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Dr Philips, Atomic Physicist
"When it first worked in the lab, we jumped for joy"
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Thursday, 18 January, 2001, 17:39 GMT
Light stopped in its tracks
Light BBC
By BBC News Online science editor Dr David Whitehouse

Scientists say they have slowed light to a dead stop, stored it and then let it go again.

Normally light is the fastest thing there is, travelling at about 299,000 kilometres a second (186,000 miles a second). But it is slowed slightly when it moves through some materials, such as glass.

The researchers have taken this effect to the extreme and say they have effectively made a beam of light stop after it entered a specially designed gas chamber.

The experiment has been hailed as a landmark that could pave the way for faster computers and totally secure communications.

All stop

The breakthrough has been achieved by two independent teams of researchers. One was led by Dr Lene Vestergaard Hau, of Harvard University, and the other by Dr Ronald Walsworth, of the Harvard-Smithsonian Center for Astrophysics, both in Cambridge, Massachusetts, US.

Lene Hau Harvard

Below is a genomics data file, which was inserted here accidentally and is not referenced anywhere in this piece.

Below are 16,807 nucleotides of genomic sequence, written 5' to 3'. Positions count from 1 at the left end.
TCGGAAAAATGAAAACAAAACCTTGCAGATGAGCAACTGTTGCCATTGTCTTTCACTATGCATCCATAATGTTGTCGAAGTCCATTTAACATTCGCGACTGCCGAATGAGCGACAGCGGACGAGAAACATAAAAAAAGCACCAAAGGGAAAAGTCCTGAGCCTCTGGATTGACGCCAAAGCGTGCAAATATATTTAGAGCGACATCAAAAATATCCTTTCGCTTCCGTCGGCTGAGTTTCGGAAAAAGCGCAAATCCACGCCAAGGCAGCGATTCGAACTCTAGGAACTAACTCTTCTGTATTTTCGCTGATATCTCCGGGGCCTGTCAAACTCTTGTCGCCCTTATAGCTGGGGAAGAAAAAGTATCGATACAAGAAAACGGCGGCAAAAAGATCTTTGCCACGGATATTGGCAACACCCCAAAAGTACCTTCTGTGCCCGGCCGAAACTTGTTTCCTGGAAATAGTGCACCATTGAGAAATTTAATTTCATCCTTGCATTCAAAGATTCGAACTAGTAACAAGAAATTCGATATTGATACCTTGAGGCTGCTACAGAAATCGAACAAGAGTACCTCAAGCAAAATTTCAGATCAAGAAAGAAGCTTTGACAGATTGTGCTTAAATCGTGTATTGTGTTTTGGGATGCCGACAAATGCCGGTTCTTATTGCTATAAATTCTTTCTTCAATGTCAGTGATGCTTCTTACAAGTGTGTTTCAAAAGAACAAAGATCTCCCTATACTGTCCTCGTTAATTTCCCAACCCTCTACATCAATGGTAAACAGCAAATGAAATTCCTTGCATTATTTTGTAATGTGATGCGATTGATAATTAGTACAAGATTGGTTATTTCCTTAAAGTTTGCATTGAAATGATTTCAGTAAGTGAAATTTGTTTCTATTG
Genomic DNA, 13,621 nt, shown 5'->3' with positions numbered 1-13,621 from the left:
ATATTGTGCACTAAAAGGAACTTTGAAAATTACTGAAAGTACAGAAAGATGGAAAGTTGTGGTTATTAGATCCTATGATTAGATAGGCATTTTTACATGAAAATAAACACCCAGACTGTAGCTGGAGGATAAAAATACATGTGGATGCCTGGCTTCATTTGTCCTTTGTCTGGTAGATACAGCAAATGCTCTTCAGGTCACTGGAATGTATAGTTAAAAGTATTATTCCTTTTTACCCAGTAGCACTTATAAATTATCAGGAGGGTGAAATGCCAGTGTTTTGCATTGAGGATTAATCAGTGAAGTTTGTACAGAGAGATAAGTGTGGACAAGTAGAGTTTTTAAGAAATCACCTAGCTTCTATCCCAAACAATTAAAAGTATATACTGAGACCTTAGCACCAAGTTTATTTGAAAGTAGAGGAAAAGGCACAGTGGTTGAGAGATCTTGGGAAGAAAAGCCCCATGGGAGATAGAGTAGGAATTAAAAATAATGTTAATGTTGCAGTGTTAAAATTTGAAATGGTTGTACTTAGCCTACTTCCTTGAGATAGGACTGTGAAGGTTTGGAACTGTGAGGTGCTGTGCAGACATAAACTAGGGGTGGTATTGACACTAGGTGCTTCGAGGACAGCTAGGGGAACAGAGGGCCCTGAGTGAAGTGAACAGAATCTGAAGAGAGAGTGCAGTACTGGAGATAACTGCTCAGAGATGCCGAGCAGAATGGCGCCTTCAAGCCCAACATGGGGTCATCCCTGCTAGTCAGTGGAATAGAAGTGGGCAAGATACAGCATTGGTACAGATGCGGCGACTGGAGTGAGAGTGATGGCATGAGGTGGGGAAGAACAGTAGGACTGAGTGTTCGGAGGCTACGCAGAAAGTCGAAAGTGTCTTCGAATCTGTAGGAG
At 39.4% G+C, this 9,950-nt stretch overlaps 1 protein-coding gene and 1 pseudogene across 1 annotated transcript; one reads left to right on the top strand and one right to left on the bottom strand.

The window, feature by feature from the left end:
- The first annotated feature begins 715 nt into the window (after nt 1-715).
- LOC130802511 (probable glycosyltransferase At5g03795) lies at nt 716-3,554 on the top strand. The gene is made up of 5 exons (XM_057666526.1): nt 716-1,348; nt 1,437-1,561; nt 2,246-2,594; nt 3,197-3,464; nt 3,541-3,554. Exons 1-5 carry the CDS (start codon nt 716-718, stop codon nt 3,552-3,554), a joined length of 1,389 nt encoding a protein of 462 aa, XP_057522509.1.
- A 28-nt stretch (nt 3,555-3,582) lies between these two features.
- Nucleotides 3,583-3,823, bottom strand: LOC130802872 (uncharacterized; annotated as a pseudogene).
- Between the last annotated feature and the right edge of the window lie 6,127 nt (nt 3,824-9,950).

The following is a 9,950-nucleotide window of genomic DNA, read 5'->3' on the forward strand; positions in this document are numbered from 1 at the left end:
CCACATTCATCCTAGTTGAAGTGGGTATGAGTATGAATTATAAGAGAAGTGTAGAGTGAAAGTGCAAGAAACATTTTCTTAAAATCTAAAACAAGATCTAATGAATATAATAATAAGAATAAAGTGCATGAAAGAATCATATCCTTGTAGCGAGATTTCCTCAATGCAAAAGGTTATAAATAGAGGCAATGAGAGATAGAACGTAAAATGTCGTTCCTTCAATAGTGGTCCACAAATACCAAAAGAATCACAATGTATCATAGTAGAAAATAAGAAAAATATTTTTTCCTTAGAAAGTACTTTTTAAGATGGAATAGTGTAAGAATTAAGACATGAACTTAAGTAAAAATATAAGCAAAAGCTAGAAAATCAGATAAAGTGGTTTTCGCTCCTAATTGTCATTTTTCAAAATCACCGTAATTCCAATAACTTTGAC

Dr Lene Hau has worked to make light travel slower and slower
Two years ago, Dr Hau surprised the world when she slowed light to about 60 kph (38 mph) by passing it through chilled sodium gas. And then last year, she reported slowing light down to 1.6 kph (one mile an hour) - slower than a slow walk.

Transparent media like water or glass can slow a light beam slightly. The effect causes the phenomenon of refraction and is the basis for lenses and prisms.

To stop light altogether, the scientists have utilised a similar but far more powerful effect. The researchers cooled a gas of magnetically trapped sodium atoms to within a few millionths of a degree of absolute zero (-273 deg C).

Huge impact

This would normally be opaque to light. But by illuminating it with a laser called a coupling beam, it can be made transparent, thereby allowing another laser pulse to pass through it. It is a process known as electromagnetically induced transparency.

And, astonishingly, if the coupling laser is turned off while the probe pulse is inside the gas cloud, the probe pulse stops dead in its tracks. If the coupling beam is then turned back on, the probe pulse emerges intact, just as if it had been waiting to resume its journey

The biggest impact of this work could be in the burgeoning field of quantum computing and quantum communication.

In theory, quantum computers, in which information is stored in the quantum states of atoms, could be very much faster than existing machines. And quantum communications could never be eavesdropped.

The research is to be published in forthcoming issues of the journal Nature and the Physical Review Letters.

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